from Wiktionary, Creative Commons Attribution/Share-Alike License

  • n. The science of besieging; warcraft of sieges.


Sorry, no etymologies found.


  • For that we can thank the fortitude of American forces under George Washington, the siegecraft of French troops of Gen. Jean-Baptiste Donatien de Vimeur, the count of Rochambeau - and the relentless bloodthirstiness of female Anopheles quadrimaculatus mosquitoes.

    Malarial mosquitoes helped defeat British in battle that ended Revolutionary War

  • It yielded valuable lessons on siegecraft, whereas Florida offered nothing they wanted to know.

    Between War and Peace

  • Second, Maxwell dwells on the significance of violence, which manifests itself in two popular plotlines: tales about royal pretenders Perkin Warbeck and company and warfare, especially "siegecraft."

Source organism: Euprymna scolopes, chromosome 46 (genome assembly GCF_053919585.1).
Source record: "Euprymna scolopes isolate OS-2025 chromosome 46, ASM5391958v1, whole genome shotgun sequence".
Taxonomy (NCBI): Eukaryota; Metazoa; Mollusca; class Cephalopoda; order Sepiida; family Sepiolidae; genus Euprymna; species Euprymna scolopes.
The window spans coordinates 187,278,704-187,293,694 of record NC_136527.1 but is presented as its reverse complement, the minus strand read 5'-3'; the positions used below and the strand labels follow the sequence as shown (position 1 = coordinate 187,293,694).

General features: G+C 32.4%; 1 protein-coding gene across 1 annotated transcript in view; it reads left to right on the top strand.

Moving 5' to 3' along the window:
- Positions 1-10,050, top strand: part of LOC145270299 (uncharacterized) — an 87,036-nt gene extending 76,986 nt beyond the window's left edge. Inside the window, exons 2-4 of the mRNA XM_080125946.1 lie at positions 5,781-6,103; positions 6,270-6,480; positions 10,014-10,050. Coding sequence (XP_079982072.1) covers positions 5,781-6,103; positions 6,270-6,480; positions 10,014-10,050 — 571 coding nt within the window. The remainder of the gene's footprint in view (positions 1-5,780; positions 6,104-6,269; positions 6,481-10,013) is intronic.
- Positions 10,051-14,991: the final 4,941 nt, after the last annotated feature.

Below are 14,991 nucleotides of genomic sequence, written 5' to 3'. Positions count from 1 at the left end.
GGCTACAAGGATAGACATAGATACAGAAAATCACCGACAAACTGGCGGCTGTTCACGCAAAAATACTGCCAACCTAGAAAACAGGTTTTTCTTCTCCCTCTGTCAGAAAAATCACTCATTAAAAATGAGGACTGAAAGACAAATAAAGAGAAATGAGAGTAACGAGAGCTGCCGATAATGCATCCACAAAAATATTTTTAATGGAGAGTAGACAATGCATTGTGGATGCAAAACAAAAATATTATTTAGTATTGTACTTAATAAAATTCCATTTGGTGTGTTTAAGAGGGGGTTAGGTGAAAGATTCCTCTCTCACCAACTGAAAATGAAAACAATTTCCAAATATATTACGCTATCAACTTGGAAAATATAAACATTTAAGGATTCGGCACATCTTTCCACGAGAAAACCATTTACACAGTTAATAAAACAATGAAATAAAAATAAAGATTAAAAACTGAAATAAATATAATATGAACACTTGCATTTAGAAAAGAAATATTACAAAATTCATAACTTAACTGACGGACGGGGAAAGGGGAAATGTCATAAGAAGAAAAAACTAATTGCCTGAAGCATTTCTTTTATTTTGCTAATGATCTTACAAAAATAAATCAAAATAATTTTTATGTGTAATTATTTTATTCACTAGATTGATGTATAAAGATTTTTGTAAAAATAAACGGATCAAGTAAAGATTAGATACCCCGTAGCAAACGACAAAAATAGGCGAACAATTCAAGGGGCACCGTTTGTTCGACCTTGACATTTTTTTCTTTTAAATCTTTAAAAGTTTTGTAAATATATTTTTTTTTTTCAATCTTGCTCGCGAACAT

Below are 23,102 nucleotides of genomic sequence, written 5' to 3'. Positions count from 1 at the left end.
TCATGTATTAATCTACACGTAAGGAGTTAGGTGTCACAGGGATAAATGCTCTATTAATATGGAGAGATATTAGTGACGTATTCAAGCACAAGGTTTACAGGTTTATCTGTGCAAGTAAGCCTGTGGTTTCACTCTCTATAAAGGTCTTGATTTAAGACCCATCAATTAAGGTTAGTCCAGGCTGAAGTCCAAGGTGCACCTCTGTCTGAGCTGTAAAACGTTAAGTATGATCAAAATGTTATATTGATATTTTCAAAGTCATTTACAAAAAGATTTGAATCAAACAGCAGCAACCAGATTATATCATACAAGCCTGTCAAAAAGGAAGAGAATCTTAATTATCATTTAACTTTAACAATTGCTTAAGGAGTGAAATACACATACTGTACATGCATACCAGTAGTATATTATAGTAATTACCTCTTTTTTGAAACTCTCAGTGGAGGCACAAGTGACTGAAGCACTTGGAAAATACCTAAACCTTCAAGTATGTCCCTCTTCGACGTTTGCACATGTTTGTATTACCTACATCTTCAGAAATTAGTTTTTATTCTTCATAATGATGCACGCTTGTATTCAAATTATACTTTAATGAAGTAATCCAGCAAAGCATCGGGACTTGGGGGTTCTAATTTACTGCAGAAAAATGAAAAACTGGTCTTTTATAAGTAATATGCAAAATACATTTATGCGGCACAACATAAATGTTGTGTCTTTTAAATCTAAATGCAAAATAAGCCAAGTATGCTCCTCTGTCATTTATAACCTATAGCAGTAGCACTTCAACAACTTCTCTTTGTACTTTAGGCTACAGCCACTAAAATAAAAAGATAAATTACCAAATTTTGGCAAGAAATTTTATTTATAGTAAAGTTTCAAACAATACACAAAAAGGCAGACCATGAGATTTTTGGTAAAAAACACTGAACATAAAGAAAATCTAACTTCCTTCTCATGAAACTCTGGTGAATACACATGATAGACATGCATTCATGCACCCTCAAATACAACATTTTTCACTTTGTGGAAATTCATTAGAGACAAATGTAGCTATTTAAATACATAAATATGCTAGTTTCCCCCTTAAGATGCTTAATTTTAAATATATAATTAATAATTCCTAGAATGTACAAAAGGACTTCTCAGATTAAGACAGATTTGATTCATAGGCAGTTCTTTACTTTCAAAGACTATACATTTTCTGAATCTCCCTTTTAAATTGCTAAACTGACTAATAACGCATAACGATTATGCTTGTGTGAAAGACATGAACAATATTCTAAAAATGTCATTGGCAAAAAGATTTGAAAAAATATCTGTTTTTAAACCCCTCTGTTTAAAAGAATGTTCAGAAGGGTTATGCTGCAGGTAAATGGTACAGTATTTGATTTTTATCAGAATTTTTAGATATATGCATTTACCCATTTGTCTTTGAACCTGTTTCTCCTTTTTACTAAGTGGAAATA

The Historical Novel in Europe, 1650-1950

  • One of the young archers, ten yards from where Cadfael stood, was staring up in helpless fascination, a mere boy, unused to siegecraft.

    A River So Long

  • He stood calmly amid the rocks, looking up at the castle as if he were a general taking stock of his siegecraft.


  • Drawing on his experience of European siegecraft, he proposed that they construct a “siege engine” called a cavalier.

    Champlain's Dream

  • On land, Persia boasted magnificent cavalry, amazing archers, and supremacy in siegecraft.

    The Battle of Salamis

  • Bappoo might be convinced of the fortress's strength, but Bappoo knew nothing of modern siegecraft.

    Sharpe's Fortress

  • But Alexander still sat before Tyre, stubbornly running out a mole to it; this was all I knew then of that great piece of siegecraft.

    The Persian Boy

  • I doubted he had more than just enough supplies, for siegecraft must be a lost art in this country.

    The High Crusade


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